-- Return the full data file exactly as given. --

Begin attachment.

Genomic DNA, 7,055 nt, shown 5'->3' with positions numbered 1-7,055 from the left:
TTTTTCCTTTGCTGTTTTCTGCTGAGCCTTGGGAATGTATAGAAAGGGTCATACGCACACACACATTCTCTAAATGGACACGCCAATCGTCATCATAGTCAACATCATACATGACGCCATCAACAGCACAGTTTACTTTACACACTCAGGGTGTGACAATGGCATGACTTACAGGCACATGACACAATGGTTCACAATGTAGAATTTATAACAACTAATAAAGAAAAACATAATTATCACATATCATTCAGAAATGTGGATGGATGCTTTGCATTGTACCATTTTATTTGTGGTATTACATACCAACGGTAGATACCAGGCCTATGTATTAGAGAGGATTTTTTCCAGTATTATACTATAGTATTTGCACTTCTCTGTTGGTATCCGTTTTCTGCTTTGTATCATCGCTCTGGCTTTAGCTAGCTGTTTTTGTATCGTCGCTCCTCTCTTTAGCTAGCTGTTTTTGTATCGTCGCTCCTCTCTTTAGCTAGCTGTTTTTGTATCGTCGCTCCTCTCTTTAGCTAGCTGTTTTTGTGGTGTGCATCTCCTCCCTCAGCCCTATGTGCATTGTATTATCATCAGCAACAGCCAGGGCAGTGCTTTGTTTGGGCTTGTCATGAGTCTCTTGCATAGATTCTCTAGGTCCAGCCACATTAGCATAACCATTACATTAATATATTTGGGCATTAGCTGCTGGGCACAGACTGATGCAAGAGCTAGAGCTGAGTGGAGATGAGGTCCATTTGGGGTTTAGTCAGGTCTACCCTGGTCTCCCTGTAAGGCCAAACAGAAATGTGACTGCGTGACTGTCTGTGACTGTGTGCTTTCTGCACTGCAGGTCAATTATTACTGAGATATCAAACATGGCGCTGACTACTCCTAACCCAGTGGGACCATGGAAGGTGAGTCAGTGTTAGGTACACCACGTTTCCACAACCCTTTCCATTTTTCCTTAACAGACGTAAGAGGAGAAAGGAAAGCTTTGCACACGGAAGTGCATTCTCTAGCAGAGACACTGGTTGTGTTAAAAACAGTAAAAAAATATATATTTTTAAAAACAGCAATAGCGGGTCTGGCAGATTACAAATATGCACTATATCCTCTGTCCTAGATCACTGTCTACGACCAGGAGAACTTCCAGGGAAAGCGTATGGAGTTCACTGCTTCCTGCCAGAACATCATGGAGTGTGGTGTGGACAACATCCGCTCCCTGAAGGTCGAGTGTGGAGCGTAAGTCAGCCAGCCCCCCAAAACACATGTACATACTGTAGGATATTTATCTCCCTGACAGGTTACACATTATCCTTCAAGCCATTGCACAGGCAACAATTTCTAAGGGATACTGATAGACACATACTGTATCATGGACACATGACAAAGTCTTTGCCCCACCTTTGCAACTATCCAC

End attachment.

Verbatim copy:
Genomic DNA, 7,055 nt, shown 5'->3' with positions numbered 1-7,055 from the left:
TTTTTCCTTTGCTGTTTTCTGCTGAGCCTTGGGAATGTATAGAAAGGGTCATACGCACACACACATTCTCTAAATGGACACGCCAATCGTCATCATAGTCAACATCATACATGACGCCATCAACAGCACAGTTTACTTTACACACTCAGGGTGTGACAATGGCATGACTTACAGGCACATGACACAATGGTTCACAATGTAGAATTTATAACAACTAATAAAGAAAAACATAATTATCACATATCATTCAGAAATGTGGATGGATGCTTTGCATTGTACCATTTTATTTGTGGTATTACATACCAACGGTAGATACCAGGCCTATGTATTAGAGAGGATTTTTTCCAGTATTATACTATAGTATTTGCACTTCTCTGTTGGTATCCGTTTTCTGCTTTGTATCATCGCTCTGGCTTTAGCTAGCTGTTTTTGTATCGTCGCTCCTCTCTTTAGCTAGCTGTTTTTGTATCGTCGCTCCTCTCTTTAGCTAGCTGTTTTTGTATCGTCGCTCCTCTCTTTAGCTAGCTGTTTTTGTGGTGTGCATCTCCTCCCTCAGCCCTATGTGCATTGTATTATCATCAGCAACAGCCAGGGCAGTGCTTTGTTTGGGCTTGTCATGAGTCTCTTGCATAGATTCTCTAGGTCCAGCCACATTAGCATAACCATTACATTAATATATTTGGGCATTAGCTGCTGGGCACAGACTGATGCAAGAGCTAGAGCTGAGTGGAGATGAGGTCCATTTGGGGTTTAGTCAGGTCTACCCTGGTCTCCCTGTAAGGCCAAACAGAAATGTGACTGCGTGACTGTCTGTGACTGTGTGCTTTCTGCACTGCAGGTCAATTATTACTGAGATATCAAACATGGCGCTGACTACTCCTAACCCAGTGGGACCATGGAAGGTGAGTCAGTGTTAGGTACACCACGTTTCCACAACCCTTTCCATTTTTCCTTAACAGACGTAAGAGGAGAAAGGAAAGCTTTGCACACGGAAGTGCATTCTCTAGCAGAGACACTGGTTGTGTTAAAAACAGTAAAAAAATATATATTTTTAAAAACAGCAATAGCGGGTCTGGCAGATTACAAATATGCACTATATCCTCTGTCCTAGATCACTGTCTACGACCAGGAGAACTTCCAGGGAAAGCGTATGGAGTTCACTGCTTCCTGCCAGAACATCATGGAGTGTGGTGTGGACAACATCCGCTCCCTGAAGGTCGAGTGTGGAGCGTAAGTCAGCCAGCCCCCCAAAACACATGTACATACTGTAGGATATTTATCTCCCTGACAGGTTACACATTATCCTTCAAGCCATTGCACAGGCAACAATTTCTAAGGGATACTGATAGACACATACTGTATCATGGACACATGACAAAGTCTTTGCCCCACCTTTGCAACTATCCAC